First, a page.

New Aryan Nations compound leader faces financial trouble

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by Ashley Korslien & KREM.com

KREM.com

Posted on November 29, 2012 at 3:39 PM

Updated Friday, Nov 8 at 1:24 AM

NEAR PRIEST RIVER, Idaho - KREM 2 News looked into Aryan Nations leader Shaun Winkler’s background and found financial trouble for the man planning to build a local “rally point” for white power in North Idaho.

Winkler told KREM 2 News that he wants to build an Aryan compound in North Idaho’s Hoodoo Mountains southeast of the small town of Priest River.

“We could build a home front for white people and the Anglo-Saxons could come enjoy gatherings, not just for cross lightings, but in the spring we will have a little folk fest,” said Winkler.  “It will be with Aryan memorabilia as far as WWII items and history of the Ku Klux Klan.”

Winkler’s current 17 acre plot in the Hoodoo Mountains where he originally planned to build the new Aryan Nations compound is going into foreclosure because he logged timber without permission and hasn’t paid his mortgage in almost a year.

Financial documents obtained by KREM 2 News show Winkler owes almost $69,000 on the property and is nearly $10,000 behind in mortgage payments to the seller.

KREM 2 News also found two judgments against Winkler.  One is in the amount of $6,300, the other for $759.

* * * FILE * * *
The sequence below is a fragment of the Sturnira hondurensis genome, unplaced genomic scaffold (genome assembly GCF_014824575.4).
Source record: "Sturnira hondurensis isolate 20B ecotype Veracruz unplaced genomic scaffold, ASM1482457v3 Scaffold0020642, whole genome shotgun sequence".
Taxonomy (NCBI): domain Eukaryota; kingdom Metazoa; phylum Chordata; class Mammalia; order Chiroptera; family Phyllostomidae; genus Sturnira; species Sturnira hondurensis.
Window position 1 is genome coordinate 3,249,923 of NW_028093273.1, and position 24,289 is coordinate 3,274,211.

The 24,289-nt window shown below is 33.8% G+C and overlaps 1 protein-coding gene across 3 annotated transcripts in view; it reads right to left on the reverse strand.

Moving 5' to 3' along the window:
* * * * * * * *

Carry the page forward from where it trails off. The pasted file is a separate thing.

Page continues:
Court documents name collection agency North Idaho Credit Corp as the plaintiff that is collecting the money on behalf of Kootenai Medical Center.

Winkler is also delinquent on property taxes from 2011 for about $42.
   
When Winkler loses his current property in foreclosure, he’s prepared to move ahead with the compound on another piece of land.

A supporter of Winkler's failed bid for Bonner County Sheriff that Winkler identified only as a retired Los Angeles police officer is offering up five acres of his land in the same Hoodoo Mountain region.

“Definitely very grateful and thankful there are people out there that still believe in our ideals and our cause,” said Winkler.
   
Winkler plans on moving there next spring and will start work on the compound.

“We're only here for white civil rights,” said Winkler.  “We aren’t here to kill anybody, we aren’t here to cause harm to anyone. It’s why we choose to be out in isolated areas. We just don't want nothing to do with their society.  When someone says you are a racist I say, well, I guess if having love for my race is a racist then I guess I am.  So I don't really ever take it to be a real big offense.”
 

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